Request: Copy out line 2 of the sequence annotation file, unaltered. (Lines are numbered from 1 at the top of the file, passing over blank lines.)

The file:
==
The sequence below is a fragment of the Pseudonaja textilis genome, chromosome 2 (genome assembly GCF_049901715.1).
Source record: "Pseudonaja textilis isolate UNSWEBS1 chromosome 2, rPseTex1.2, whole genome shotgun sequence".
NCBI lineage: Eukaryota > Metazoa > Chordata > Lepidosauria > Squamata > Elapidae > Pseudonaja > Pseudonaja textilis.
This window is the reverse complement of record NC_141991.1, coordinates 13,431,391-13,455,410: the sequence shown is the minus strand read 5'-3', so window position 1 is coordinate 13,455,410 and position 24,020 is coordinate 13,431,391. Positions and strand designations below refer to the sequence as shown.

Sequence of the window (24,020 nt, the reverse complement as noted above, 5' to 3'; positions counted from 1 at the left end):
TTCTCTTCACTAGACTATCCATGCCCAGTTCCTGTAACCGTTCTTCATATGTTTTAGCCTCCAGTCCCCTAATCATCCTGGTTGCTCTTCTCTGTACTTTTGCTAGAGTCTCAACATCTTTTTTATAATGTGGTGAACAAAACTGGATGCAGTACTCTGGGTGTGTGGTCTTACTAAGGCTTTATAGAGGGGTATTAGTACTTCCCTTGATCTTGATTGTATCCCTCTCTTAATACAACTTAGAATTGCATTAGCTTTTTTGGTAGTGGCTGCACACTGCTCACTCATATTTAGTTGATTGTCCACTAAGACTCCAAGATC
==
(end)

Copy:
Source record: "Pseudonaja textilis isolate UNSWEBS1 chromosome 2, rPseTex1.2, whole genome shotgun sequence".